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Climate change is an ever-present and ever-pressing issue that has the attention of national and world leaders. On Nov. 23, 2018, the United States federal climate report was released. Several days later, U.N. world leaders met in Poland for two weeks of climate change negotiations. Scientists and researchers remain committed to finding solutions to one of the world’s greatest challenges.
Among them is Mark Roseland, professor and director of the School of Community Resources and Development, a unit of Watts College of Public Service and Community Solutions at Arizona State University. Roseland’s research article with colleagues Robert Newell and Ann Dale, both professors in the School of Environment and Sustainability at Royal Roads University in Canada, was recently recognized with the International Award for Excellence by the International Journal of Climate Change: Impacts and Responses.
“This is a big deal because the award is from an international journal,” Roseland said. “Once a year, they select the best article from that year. So, to be honored by your peers like that is quite a substantial recognition.”
The article focuses on how climate action through integrated sustainability strategies can yield benefits for communities in more effective ways than through compartmentalized approaches.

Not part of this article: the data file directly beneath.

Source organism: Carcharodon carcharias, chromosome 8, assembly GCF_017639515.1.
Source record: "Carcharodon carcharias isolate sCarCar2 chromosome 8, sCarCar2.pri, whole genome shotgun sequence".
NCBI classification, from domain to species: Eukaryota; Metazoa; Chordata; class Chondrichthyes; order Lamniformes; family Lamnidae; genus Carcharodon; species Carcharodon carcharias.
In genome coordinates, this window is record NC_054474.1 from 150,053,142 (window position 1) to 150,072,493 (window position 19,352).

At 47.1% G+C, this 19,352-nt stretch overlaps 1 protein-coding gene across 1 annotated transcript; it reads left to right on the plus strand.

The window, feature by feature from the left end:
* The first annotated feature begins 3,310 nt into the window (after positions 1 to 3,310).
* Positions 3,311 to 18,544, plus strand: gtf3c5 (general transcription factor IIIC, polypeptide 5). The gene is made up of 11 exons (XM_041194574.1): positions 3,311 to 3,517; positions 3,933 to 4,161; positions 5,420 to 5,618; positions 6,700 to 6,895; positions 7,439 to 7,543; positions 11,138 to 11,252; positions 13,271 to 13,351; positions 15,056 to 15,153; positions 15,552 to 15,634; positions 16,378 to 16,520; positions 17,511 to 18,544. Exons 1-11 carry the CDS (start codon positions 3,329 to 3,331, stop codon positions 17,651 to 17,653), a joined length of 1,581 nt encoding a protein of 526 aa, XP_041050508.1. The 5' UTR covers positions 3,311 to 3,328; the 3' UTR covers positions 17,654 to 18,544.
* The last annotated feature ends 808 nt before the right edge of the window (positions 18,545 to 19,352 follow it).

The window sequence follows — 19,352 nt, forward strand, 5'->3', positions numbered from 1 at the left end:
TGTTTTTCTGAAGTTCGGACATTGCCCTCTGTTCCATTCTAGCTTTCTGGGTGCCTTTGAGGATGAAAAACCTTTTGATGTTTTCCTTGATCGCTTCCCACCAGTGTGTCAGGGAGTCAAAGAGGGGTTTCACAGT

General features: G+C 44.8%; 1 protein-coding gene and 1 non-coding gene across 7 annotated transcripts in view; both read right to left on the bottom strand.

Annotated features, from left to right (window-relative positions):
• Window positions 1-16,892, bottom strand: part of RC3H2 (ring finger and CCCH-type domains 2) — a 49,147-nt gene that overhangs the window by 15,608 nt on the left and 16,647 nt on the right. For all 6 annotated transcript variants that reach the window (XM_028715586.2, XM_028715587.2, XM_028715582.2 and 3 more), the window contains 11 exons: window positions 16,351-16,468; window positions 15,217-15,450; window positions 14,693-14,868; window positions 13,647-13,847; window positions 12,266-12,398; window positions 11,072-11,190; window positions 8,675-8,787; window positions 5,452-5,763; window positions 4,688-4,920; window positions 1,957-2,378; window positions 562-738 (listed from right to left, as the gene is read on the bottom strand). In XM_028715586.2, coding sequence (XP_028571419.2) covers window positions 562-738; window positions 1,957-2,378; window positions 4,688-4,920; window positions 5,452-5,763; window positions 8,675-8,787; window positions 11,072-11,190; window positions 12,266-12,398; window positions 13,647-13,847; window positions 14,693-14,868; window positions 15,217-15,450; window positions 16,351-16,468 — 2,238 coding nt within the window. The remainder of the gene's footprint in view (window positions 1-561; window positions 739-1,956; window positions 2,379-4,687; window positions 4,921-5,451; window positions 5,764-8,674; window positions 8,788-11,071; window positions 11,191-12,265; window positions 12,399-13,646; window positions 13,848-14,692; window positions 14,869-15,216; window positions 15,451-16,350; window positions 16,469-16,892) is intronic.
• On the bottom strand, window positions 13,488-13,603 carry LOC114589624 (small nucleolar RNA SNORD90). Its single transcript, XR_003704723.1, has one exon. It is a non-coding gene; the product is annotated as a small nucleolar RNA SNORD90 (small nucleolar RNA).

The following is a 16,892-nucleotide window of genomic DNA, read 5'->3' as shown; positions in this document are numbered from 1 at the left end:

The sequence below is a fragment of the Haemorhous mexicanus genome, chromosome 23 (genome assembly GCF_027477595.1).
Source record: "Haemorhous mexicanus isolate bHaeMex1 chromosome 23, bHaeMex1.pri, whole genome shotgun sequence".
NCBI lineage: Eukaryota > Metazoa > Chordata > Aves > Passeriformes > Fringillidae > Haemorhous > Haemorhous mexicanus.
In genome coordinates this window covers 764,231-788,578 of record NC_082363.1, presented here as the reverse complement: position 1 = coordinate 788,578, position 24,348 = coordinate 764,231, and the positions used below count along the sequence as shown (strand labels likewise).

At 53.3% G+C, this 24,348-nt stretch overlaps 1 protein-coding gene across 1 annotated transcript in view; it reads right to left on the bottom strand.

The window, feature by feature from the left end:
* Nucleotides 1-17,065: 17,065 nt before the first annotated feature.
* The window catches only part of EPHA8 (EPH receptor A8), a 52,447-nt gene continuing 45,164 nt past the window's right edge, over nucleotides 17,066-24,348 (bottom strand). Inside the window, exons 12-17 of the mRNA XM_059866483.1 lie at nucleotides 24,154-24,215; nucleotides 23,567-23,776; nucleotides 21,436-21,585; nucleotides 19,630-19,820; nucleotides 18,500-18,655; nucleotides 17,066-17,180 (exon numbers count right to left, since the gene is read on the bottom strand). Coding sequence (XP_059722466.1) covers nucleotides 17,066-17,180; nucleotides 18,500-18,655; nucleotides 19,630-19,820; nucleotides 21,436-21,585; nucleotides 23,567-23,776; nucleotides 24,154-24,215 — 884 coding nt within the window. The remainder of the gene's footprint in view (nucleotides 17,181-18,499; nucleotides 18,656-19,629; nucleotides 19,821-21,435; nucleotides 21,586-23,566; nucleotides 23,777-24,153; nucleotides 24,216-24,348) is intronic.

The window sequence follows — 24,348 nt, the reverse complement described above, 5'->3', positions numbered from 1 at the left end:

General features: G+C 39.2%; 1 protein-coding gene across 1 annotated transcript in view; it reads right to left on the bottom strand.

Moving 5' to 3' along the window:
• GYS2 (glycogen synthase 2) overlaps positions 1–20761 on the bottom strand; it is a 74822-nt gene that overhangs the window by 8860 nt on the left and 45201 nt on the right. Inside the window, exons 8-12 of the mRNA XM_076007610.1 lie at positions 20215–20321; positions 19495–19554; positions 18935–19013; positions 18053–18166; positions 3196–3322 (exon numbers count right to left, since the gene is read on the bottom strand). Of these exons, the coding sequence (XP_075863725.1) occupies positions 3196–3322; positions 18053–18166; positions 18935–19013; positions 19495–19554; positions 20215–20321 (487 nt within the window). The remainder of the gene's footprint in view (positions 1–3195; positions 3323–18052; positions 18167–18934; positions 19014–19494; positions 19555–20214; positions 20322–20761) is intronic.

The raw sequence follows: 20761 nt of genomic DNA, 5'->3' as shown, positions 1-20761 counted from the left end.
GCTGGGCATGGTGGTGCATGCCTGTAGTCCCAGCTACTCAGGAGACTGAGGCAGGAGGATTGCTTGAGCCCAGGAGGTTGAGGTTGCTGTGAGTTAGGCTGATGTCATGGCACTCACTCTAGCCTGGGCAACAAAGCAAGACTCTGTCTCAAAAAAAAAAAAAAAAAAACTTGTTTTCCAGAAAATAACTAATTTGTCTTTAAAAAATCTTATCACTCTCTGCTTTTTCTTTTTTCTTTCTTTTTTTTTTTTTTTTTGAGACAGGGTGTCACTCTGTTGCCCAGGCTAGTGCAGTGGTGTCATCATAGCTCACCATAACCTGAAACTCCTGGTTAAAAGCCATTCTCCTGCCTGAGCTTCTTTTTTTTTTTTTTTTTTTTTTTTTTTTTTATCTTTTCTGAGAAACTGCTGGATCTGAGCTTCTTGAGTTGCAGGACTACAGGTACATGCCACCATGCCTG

One difficulty in addressing climate, noted Roseland, is tradeoffs — some real, some perceived. There is a pervasive notion that to take action in favor of the environment will cost more in another area, like the economy — two arenas often pitted against one another when discussing spending and allocation of resources.
The article, titled “Climate Action Co-benefits and Integrated Community Planning,” demonstrates that, at a community level, climate change adaptation can create co-benefits rather than tradeoffs, and that those benefits can generate a positive, self-perpetuating cycle.
Said Roseland, “That's the sweet spot. The old way of thinking is to pit energy efficiency, for example, against affordable housing, rather than recognizing that we have to address them both.”
With the new co-benefits way of thinking, Roseland offers, we can create win-win situations.
One example is increasing the proportion of people taking public transit. This creates a positive cycle of reducing the number of cars on the road, relieving congestion, improving air quality, reducing obesity and improving public health.
The benefits can seem obvious when laid out in this context, but Roseland notes, “The way we account for them makes them seem hidden, because the transportation budget doesn't benefit when the health care budget decreases.”
Roseland also said this is the reason his research team focused on the community level, where the co-benefits are easier to see.
“When you wake up in the morning, you're not in the Department of Housing,” he said. “You don't go have breakfast in the Department of Agriculture, commute to work in the Department of Transportation, and then start your work day in the Department of Labor.”
Roseland added, “Our lives are messy and complicated, and all of these things are integrated and synergistic. And that's what we mean by co-benefits — that if we can think holistically, we can start to frame interventions and choices that benefit multiple dimensions of our lives.”